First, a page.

In the past few years, free and open source software (FOSS) adoption has enjoyed tremendous growth in the IT industry. This trend is echoed in the geospatial technology industry. In the geospatial arena, growth is evidenced by the popularity of many tools and applications, and the emergence of a vibrant community of FOSS developers and users (search OSGeo for examples). In spite of these impressive gains and widespread adoption, the general understanding of FOSS remains cloudy.
One reason for the confusion that surrounds FOSS is that FOSS caters to multiple stakeholders with widely differing interests. These different points of view are often merged into single threads of discussion, obscuring the issues. In order to shed light on this situation, I suggest using “personas” to aid in the analysis of various perspectives related to the acquisition and usage of FOSS. Personas are a technique used in marketing and in software development to identify user types. This definition comes from Wikipedia: “A user persona is a representation of the goals and behavior of a real group of users. In most cases, personas are synthesized from data collected from interviews with users.”
This article does not intend to engage in a thorough research of FOSS as viewed from the lens of various personas. Even properly defining the right personas requires a good deal of research and analysis, as well as interviews with real practitioners. This could, indeed, be a nice topic for a graduate thesis. A very interesting aspect of using personas is that the researcher can define a persona that represents a specific community. In this manner, the analysis can be specifically tailored to determine how FOSS is viewed by the geospatial industry.
In order to explore the topic of selecting FOSS software, I will define a specific persona. This persona is “Jack E. Parcel,” a GIS analyst for a medium-sized city. Jack has a degree in geography and is proficient in using GIS desktop software. Jack has become familiar with Web GIS by attending presentations given by his friendly GIS vendor. Jack understands application requirements well; however, Jack relies on the external consultants for system implementations. He has been assigned to work with “Kate M. Server,” his IT manager, to select the GIS platform for a customer facing Web application. Jack has heard good things about FOSS from Kate, so he decides to do some research on the Internet. Very soon Jack gets confused.
Now that we have our persona, Jack, let’s examine FOSS selection from his vantage point. First, Jack is not a programmer by any stretch. Thus he has no interest at all in the source code. He is interested in the functionality: does the software do the job? Many articles Jack has found on the Internet talk about the development process, committers, steering committee, the trunk, etc. All of these subjects are very interesting, but irrelevant to Jack since he will not manipulate the code. From Jack’s perspective it looks like there is not much difference between selecting proprietary software or FOSS. Let’s look at this a bit closer.
When selecting software, you first consider your requirements. Does the software do the job? Here you will find detractors who will argue that FOSS is not as strong as some proprietary software. This may be so in many cases but the same holds true for proprietary software: there are proprietary packages that are not as strong as others (an obvious observation). In a recent Directions Magazine webcast a listener asked whether open source scales. The context of the question was about map servers. Again, the answer is in the same vein: some FOSS map servers scale very well, others not as well, just as with proprietary software. Thus, this question boils down to choosing the right tool for the right job and price, versus performance tradeoffs. Perhaps one aspect where FOSS enjoys some advantage is in the no-strings-attached opportunity to try and test a full copy of the software. Proprietary software evaluation copies are often restrictive.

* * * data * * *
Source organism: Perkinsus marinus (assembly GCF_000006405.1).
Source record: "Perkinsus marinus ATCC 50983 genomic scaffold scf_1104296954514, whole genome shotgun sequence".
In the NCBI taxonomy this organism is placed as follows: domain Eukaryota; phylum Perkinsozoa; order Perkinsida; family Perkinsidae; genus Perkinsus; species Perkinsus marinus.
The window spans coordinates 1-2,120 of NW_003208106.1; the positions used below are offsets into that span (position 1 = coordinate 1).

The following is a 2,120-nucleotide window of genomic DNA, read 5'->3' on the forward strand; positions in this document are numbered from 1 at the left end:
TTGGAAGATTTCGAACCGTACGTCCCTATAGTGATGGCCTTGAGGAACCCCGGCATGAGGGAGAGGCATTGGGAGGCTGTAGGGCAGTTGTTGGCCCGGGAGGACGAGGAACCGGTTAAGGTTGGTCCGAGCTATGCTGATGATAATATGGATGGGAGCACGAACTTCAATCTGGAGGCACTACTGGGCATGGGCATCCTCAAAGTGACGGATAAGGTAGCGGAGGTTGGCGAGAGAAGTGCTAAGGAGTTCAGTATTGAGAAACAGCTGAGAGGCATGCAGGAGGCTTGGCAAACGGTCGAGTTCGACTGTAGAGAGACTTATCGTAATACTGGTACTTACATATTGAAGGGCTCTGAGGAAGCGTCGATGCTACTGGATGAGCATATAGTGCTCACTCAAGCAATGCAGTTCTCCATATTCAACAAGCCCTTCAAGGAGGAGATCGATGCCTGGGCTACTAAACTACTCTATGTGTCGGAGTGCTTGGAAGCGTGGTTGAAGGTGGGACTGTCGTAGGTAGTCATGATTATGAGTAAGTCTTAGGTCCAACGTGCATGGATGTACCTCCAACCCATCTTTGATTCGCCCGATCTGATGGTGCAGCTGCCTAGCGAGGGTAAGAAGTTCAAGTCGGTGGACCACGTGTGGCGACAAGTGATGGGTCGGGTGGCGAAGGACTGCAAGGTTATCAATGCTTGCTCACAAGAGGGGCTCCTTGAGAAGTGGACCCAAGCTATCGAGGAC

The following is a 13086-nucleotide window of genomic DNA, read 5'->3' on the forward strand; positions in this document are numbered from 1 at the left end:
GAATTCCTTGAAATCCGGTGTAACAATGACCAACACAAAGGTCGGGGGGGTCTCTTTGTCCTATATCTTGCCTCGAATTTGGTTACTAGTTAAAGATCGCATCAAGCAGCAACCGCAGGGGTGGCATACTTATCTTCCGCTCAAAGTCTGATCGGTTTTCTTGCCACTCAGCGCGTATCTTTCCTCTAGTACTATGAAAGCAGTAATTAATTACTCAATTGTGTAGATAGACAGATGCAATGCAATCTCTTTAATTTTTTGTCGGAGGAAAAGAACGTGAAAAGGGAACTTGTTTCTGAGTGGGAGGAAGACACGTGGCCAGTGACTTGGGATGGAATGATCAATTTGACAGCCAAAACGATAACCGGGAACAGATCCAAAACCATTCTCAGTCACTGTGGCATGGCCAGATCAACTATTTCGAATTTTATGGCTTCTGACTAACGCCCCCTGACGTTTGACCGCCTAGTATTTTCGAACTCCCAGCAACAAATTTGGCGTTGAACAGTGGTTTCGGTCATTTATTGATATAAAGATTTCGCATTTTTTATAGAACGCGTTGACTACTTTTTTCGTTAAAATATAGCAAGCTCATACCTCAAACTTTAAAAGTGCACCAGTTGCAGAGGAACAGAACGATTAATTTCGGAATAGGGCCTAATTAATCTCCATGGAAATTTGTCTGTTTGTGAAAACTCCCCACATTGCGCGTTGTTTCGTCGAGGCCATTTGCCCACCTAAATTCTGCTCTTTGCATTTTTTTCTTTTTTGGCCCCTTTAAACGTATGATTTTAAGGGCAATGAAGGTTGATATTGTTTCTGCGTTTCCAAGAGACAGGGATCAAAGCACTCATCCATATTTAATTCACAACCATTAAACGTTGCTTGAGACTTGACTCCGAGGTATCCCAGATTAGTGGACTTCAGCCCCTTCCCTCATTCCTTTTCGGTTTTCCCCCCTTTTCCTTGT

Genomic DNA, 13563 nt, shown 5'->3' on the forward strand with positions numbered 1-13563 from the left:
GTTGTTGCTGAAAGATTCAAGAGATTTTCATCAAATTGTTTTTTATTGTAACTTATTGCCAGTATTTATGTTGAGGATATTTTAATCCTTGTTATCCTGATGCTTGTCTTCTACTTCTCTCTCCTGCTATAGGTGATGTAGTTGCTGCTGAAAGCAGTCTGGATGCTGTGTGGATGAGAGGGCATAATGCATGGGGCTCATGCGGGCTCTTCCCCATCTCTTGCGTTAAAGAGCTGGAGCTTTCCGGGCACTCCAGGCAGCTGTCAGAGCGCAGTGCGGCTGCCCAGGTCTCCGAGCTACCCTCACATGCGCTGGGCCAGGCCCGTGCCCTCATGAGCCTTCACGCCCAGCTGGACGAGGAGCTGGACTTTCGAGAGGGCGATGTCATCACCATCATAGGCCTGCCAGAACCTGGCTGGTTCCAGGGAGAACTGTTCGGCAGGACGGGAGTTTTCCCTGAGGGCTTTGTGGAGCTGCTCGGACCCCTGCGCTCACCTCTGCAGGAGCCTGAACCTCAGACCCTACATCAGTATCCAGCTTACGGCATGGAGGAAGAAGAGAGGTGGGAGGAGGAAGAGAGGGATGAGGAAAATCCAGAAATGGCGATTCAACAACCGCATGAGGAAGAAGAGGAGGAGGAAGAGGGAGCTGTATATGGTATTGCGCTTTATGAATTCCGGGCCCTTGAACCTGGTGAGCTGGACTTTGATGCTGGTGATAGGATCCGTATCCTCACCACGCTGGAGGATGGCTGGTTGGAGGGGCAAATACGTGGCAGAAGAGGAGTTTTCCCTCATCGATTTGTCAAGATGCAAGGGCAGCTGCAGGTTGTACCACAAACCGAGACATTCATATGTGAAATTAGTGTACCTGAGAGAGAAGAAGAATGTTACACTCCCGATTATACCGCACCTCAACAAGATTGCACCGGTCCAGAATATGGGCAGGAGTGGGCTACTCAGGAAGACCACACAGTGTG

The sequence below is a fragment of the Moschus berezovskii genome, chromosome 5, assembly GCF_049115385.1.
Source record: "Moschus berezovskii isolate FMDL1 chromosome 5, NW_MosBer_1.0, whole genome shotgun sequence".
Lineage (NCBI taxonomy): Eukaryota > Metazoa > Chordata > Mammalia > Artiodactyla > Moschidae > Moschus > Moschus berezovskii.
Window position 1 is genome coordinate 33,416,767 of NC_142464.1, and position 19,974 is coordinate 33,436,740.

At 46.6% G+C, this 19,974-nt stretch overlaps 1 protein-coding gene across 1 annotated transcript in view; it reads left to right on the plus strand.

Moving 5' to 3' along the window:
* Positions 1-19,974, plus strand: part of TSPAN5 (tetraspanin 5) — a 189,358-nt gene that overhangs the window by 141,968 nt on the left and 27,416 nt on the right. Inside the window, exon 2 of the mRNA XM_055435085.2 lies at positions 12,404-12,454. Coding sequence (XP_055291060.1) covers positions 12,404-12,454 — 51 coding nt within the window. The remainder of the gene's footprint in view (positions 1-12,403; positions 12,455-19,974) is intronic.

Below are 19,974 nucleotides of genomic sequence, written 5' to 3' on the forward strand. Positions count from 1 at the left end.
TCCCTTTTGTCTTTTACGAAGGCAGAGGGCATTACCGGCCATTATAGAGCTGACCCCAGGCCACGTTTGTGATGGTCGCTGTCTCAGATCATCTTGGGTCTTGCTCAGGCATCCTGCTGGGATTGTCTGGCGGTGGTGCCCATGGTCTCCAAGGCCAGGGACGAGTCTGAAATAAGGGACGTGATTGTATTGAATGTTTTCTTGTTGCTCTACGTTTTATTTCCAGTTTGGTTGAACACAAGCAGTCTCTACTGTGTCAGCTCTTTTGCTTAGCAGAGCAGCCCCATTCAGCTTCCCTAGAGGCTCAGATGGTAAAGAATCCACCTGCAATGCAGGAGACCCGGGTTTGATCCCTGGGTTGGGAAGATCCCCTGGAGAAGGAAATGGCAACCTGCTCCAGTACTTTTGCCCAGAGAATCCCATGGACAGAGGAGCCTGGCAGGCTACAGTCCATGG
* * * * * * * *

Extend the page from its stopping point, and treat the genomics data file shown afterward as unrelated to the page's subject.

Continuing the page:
Next, you generally look at total cost of ownership (TCO). This includes initial license cost, annual maintenance, implementation cost, training cost, customization, etc. For FOSS, the factors to consider and the calculations are identical; the only difference is that license costs for FOSS are zero. FOSS detractors will argue that more often than not there is no support, training or other services available for FOSS. The reality is that today most successful FOSS geospatial products have well-developed support, training, consulting and implementation ecosystems. The existence of such should be a primary selection criterion. Granted, in many cases such services are not available, but the same is true for proprietary software. Just as for FOSS, there is proprietary software with poor customer support, no training or other services.
Having explored Jack’s perspective, let’s turn our attention briefly to a very different persona: “Joe C. Sharp.” Joe is a programmer who can figure his way around complex systems and complicated code and has great fun doing it. Joe is a GIS consultant implementing websites for small businesses leveraging on third-party GIS. Joe’s view of open source is totally different. For Joe the availability of source code and the ability to make changes quickly to customize functionality or make fixes are primary concerns. Thus, existence of a robust and active network of developers for peer support is a very important consideration.
It is important to analyze adoption and selection of open source from a specific point of view - a persona. From the perspective of an end-user persona exemplified by Jack E. Parcel, there is really no difference between choosing FOSS versus proprietary software. The same selection criteria should apply in both cases. Regardless, risks, cost and other challenges have to be considered carefully.